Loren F. Paullus and Donna Paullus - Page 29

                                       - 29 -                                         

               The relative paucity of purchases and sales, coupled with              
          the other factors discussed herewith, suggests that the real                
          property was peripheral to the business of operating Ridgemark              
          Golf and Country Club.  Pritchett v. Commissioner, 63 T.C. 149,             
          164 (1974).                                                                 
               Accordingly, unit 10 was held for a relatively long period             
          of time and was acquired for investment purposes.                           
          2.  The Extent and Nature of the Taxpayer’s Efforts To Sell the             
               Ridgemark and Paullus sought to sell assets in order to                
          concentrate on developing a golf resort in Paicines.  The                   
          question is whether there were any acts of sales promotion on the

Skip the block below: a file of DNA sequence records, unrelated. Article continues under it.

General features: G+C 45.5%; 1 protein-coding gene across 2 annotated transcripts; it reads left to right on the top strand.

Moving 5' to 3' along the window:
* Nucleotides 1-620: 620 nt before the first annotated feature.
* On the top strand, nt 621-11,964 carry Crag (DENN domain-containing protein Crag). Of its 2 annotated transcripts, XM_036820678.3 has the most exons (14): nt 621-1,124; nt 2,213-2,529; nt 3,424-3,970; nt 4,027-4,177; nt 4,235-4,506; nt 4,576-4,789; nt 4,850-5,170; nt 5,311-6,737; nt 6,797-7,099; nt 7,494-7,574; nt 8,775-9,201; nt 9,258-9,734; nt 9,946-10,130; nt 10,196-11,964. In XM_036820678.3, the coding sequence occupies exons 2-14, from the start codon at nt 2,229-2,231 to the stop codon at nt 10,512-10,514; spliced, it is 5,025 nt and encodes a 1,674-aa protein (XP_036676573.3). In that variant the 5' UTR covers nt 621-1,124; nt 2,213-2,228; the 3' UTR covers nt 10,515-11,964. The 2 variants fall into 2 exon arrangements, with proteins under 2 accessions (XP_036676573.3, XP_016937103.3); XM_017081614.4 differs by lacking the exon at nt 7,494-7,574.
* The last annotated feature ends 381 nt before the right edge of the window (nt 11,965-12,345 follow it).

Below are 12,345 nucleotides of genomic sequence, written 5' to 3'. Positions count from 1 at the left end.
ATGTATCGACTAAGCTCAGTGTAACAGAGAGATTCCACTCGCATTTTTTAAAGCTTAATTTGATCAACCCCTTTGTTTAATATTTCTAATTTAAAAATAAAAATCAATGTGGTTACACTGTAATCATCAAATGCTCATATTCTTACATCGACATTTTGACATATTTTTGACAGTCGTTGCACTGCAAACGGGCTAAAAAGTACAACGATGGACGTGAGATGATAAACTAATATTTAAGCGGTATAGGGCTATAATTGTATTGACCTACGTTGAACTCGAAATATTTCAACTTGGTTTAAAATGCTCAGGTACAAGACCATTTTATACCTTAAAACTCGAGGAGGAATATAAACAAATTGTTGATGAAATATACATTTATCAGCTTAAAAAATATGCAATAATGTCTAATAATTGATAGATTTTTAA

part of Ridgemark or its agents.  For example, improving and                
          developing the land is a possible avenue to promote sales.  See             
          Reithmeyer v. Commissioner, supra at 813 ("The obvious reason for           
          the platting and subdividing was to attract buyers.").  The Fifth           
          Circuit Court of Appeals in Estate of Barrios v. Commissioner,              
          265 F.2d 517 (5th Cir. 1959), revg. 29 T.C. 378, 383 (1957),                
          while reversing the Tax Court for other reasons, agreed with the            
          general principle that improvement and development of land was an           
          avenue to promote sales.  The Court of Appeals stated:                      
                    The idea of selling a large tract of land in lots                 
               embraces necessarily the construction of streets for                   
               access to them, the provision of drainage and the                      
               furnishing of access to such a necessity as water.  It                 
               is hardly conceivable that taxpayer could have sold a                  
               lot without doing these things.  To contend that                       
               reasonable expenditures and efforts, in such necessary                 
               undertakings are not entitled to capital gains                         
               treatment is to reject entirely the established                        

Page:  Previous  18  19  20  21  22  23  24  25  26  27  28  29  30  31  32  33  34  35  36  37  Next

Last modified: May 25, 2011